Make sure that throughout the turns you look and position to the inside before asking your horse for the TOF, as you want her to understand that that means the bend and turn are coming. Also make sure that you feel the horse correctly moving from your inside leg to your outside rein through each turn. The inside rein should become light if this is the case.

    This TEACHES the horse what the bending aids mean during movement.



  19. #19
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    Feb. 6, 2003
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    Default

    Hard to tell without seeing. Is she short coupled with a large barrel ? - harder for them. Is she being "mareish" ? Is there a piece of equipment getting in the way ? Is the rider getting in the way. I think I'd start observing her on the lunge/ long lines, starting with no saddle, ask for bends, add tack then rider - see where it all goes wrong ?



  20. #20
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    Default

    I'm no pro, but I've had 5 Andalusians and have had good trainers....These horses tend to be short-coupled with very flexible necks. So people try to bend the neck ('cause they can) and don't think about the body. A green horse can't bend the body very much---and you should not bend the neck more than the body can bend. Be happy with a small bend for a short time, and then go straight, and repeat.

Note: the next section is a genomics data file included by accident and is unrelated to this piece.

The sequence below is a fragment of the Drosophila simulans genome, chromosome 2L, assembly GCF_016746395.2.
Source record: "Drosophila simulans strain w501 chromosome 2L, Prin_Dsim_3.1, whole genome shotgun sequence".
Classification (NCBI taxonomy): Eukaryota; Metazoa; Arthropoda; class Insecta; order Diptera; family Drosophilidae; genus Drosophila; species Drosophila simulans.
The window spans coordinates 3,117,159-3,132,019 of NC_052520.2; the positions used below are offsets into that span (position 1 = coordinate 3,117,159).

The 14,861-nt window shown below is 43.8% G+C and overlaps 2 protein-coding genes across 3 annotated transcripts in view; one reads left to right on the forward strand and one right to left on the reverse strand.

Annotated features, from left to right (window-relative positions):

It's not neck-bending you're after, but body bending. Yeah, they can touch their ribs with their nose easily from the ground, but that's not the same thing as engaged bend when being ridden. Just strive for an equal bend in the neck and body and you won't go wrong.
    Really, it's more important with baroque breeds to worry about getting them to cover ground and not just move their legs up and down. They need to be ridden forward, with longer strides, then learn to do shorter steps--longer steps--even longer steps--half halt to shorter steps again...Over and over till they really use themselves.
    It's pretty hard to bend a block of wood. But a more supple horse with adjustable gaits can learn to bend. And for sure you can't bend a horse that isn't really forward. So that's the starting point.